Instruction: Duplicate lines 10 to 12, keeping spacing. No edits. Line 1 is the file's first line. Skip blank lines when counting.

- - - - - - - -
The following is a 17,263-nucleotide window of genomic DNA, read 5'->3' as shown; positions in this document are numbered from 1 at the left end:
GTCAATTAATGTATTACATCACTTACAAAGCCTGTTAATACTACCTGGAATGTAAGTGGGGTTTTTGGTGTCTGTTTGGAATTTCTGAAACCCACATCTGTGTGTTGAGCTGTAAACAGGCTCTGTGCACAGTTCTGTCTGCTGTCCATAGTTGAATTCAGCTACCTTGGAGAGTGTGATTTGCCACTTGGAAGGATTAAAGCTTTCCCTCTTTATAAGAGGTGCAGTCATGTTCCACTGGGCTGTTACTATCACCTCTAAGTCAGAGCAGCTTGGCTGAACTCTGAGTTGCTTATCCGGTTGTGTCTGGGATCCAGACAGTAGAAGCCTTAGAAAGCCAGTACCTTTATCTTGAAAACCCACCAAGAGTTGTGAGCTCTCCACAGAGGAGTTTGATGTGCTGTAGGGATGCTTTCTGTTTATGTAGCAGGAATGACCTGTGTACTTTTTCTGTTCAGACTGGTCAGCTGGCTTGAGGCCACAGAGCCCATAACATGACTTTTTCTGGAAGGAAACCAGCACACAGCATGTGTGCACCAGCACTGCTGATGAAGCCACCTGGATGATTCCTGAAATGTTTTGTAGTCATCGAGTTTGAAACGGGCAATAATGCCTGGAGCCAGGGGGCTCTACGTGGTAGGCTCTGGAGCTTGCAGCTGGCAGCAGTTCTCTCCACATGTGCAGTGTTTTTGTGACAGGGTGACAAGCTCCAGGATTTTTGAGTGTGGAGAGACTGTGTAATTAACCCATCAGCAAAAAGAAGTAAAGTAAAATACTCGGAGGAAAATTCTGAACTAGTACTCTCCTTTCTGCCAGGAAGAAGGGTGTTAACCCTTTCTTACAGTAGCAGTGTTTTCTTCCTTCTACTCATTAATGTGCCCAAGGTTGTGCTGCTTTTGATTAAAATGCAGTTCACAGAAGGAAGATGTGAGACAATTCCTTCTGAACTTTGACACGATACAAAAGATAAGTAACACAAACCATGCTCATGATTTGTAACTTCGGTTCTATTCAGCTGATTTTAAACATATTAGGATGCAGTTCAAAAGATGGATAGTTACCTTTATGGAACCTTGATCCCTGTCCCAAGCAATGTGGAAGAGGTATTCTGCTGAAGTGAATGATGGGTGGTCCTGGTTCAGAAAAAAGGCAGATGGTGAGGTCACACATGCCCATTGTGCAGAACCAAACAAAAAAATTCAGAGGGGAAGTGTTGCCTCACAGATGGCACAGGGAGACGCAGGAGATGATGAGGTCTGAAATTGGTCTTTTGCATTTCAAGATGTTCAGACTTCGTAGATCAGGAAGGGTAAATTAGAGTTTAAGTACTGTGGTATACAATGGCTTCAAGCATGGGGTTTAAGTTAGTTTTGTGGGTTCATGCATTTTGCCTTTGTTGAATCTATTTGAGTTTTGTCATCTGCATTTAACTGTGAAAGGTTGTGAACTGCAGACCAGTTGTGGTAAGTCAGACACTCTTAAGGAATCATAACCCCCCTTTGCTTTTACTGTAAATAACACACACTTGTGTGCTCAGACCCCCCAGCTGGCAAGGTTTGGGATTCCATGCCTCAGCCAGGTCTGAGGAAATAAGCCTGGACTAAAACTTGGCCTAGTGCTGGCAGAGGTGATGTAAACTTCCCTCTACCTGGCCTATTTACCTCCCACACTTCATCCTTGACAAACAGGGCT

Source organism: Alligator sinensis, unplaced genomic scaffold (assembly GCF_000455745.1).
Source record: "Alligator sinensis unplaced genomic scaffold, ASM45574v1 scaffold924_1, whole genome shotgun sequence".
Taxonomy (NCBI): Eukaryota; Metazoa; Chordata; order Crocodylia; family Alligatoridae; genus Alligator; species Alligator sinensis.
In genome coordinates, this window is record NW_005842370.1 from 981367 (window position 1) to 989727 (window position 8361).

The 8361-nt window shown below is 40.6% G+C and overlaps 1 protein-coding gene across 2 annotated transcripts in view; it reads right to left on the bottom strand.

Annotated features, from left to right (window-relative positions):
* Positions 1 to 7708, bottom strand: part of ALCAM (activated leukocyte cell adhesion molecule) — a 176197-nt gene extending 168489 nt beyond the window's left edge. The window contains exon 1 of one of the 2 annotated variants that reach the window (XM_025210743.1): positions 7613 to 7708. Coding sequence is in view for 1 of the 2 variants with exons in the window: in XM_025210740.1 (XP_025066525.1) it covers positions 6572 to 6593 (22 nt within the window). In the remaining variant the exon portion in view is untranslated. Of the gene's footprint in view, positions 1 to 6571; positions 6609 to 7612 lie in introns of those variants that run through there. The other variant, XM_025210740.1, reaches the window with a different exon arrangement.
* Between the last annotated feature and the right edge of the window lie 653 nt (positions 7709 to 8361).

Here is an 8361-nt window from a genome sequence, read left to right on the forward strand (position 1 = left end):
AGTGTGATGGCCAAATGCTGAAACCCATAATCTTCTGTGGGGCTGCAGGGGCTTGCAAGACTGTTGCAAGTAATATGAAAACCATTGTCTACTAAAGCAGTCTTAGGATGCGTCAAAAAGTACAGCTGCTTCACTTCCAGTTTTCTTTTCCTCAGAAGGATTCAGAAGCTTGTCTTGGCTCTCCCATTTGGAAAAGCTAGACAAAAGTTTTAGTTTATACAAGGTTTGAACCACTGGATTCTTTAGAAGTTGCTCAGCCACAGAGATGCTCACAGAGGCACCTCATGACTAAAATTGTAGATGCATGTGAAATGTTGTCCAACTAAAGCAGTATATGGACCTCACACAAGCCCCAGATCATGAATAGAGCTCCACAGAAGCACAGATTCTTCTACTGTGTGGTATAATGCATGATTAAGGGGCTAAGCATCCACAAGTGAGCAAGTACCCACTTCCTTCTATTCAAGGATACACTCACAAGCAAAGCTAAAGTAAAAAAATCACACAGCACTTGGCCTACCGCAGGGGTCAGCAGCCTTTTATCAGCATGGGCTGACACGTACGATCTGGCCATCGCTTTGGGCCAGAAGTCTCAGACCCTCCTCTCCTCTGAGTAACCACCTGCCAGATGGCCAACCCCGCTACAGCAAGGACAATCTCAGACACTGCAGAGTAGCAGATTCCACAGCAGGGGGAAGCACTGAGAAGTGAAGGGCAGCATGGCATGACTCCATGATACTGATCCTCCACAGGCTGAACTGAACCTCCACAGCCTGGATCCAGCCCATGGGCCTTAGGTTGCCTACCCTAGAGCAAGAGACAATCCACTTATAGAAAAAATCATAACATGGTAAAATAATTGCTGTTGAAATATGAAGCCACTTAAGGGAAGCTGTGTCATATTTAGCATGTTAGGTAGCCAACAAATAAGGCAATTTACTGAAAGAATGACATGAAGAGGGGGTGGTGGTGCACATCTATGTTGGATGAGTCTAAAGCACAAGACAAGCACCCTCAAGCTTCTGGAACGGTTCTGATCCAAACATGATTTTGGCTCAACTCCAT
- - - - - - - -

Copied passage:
* Between the last annotated feature and the right edge of the window lie 653 nt (positions 7709 to 8361).

Here is an 8361-nt window from a genome sequence, read left to right on the forward strand (position 1 = left end):
AGTGTGATGGCCAAATGCTGAAACCCATAATCTTCTGTGGGGCTGCAGGGGCTTGCAAGACTGTTGCAAGTAATATGAAAACCATTGTCTACTAAAGCAGTCTTAGGATGCGTCAAAAAGTACAGCTGCTTCACTTCCAGTTTTCTTTTCCTCAGAAGGATTCAGAAGCTTGTCTTGGCTCTCCCATTTGGAAAAGCTAGACAAAAGTTTTAGTTTATACAAGGTTTGAACCACTGGATTCTTTAGAAGTTGCTCAGCCACAGAGATGCTCACAGAGGCACCTCATGACTAAAATTGTAGATGCATGTGAAATGTTGTCCAACTAAAGCAGTATATGGACCTCACACAAGCCCCAGATCATGAATAGAGCTCCACAGAAGCACAGATTCTTCTACTGTGTGGTATAATGCATGATTAAGGGGCTAAGCATCCACAAGTGAGCAAGTACCCACTTCCTTCTATTCAAGGATACACTCACAAGCAAAGCTAAAGTAAAAAAATCACACAGCACTTGGCCTACCGCAGGGGTCAGCAGCCTTTTATCAGCATGGGCTGACACGTACGATCTGGCCATCGCTTTGGGCCAGAAGTCTCAGACCCTCCTCTCCTCTGAGTAACCACCTGCCAGATGGCCAACCCCGCTACAGCAAGGACAATCTCAGACACTGCAGAGTAGCAGATTCCACAGCAGGGGGAAGCACTGAGAAGTGAAGGGCAGCATGGCATGACTCCATGATACTGATCCTCCACAGGCTGAACTGAACCTCCACAGCCTGGATCCAGCCCATGGGCCTTAGGTTGCCTACCCTAGAGCAAGAGACAATCCACTTATAGAAAAAATCATAACATGGTAAAATAATTGCTGTTGAAATATGAAGCCACTTAAGGGAAGCTGTGTCATATTTAGCATGTTAGGTAGCCAACAAATAAGGCAATTTACTGAAAGAATGACATGAAGAGGGGGTGGTGGTGCACATCTATGTTGGATGAGTCTAAAGCACAAGACAAGCACCCTCAAGCTTCTGGAACGGTTCTGATCCAAACATGATTTTGGCTCAACTCCAT